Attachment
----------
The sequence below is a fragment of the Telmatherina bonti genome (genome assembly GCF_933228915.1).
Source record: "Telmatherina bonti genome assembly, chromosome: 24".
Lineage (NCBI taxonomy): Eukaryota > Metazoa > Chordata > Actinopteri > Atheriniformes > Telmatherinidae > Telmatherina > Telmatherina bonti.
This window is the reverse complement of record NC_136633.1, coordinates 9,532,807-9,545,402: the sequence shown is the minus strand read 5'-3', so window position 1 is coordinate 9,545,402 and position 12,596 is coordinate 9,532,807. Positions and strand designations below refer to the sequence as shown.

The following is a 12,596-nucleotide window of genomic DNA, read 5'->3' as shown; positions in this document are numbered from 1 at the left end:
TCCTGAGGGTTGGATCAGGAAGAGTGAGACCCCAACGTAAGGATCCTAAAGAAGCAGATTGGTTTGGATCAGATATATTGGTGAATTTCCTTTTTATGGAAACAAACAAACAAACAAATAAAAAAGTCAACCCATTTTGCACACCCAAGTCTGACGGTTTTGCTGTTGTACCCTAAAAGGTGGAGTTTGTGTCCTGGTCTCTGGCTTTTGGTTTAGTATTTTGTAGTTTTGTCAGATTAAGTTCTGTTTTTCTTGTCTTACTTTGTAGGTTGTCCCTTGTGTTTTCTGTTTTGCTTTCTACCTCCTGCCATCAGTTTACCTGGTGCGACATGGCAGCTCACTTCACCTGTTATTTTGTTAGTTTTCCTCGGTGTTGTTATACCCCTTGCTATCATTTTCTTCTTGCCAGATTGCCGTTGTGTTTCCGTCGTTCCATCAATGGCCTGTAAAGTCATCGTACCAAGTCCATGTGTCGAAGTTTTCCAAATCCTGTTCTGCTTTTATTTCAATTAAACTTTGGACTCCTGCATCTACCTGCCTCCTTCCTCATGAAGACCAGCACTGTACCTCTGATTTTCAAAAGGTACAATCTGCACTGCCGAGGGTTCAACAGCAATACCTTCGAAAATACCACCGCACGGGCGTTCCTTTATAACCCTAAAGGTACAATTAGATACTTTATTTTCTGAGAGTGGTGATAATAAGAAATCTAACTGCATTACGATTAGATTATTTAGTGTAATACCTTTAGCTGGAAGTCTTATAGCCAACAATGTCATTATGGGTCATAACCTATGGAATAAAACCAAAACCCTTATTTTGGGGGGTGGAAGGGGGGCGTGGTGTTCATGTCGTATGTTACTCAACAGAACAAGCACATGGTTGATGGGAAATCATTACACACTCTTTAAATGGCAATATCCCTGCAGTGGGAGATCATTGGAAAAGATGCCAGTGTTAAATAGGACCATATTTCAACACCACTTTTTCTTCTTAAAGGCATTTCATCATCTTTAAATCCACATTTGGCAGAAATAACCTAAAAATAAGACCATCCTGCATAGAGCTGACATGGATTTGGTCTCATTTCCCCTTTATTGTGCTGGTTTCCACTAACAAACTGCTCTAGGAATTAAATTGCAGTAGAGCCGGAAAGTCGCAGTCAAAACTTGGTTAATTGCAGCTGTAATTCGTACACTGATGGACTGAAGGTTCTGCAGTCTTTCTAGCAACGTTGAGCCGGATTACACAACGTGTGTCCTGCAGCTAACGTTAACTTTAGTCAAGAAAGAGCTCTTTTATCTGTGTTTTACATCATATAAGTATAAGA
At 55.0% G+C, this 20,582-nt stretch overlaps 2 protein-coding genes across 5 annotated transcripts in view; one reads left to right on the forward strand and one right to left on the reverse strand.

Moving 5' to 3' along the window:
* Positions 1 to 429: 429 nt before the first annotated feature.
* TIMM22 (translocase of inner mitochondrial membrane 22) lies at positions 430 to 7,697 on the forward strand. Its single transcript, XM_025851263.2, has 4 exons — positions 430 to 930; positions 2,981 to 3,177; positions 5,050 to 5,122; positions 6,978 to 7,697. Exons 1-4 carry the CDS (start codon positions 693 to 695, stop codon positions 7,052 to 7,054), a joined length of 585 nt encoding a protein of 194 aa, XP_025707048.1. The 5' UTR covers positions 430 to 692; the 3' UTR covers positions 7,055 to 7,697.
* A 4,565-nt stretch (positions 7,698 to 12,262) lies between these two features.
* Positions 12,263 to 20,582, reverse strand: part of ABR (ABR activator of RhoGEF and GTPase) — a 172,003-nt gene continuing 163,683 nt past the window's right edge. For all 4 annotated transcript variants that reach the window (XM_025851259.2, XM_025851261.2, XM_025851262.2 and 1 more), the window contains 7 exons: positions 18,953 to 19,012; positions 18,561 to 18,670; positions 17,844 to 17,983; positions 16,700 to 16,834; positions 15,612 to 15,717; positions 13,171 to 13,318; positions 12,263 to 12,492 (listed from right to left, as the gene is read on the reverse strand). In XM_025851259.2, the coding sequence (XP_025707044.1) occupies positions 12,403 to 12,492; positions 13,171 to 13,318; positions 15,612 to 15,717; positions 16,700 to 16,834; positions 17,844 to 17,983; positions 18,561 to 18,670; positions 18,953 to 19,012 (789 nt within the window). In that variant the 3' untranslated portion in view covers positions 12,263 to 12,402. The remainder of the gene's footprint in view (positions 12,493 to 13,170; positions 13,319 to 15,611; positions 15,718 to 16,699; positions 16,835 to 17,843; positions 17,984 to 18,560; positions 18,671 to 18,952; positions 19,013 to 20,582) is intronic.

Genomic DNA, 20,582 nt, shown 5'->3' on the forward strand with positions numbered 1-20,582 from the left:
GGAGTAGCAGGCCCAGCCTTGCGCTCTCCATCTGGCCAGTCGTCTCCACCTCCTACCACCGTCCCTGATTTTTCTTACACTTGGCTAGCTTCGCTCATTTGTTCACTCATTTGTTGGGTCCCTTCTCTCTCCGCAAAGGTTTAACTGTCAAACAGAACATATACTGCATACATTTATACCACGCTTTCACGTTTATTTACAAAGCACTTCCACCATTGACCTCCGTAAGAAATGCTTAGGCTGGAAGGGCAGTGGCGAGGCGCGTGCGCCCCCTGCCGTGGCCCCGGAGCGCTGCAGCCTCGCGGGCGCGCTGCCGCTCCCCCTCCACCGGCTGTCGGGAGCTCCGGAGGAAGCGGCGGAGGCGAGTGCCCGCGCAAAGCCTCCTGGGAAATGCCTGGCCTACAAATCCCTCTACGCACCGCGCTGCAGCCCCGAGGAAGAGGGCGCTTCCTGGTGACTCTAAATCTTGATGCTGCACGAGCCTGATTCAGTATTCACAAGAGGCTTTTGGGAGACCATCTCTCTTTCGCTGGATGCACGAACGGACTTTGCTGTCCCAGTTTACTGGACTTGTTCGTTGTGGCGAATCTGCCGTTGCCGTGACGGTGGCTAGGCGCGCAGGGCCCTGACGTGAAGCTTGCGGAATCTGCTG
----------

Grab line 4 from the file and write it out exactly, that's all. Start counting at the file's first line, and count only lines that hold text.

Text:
This window is the reverse complement of record NC_136633.1, coordinates 9,532,807-9,545,402: the sequence shown is the minus strand read 5'-3', so window position 1 is coordinate 9,545,402 and position 12,596 is coordinate 9,532,807. Positions and strand designations below refer to the sequence as shown.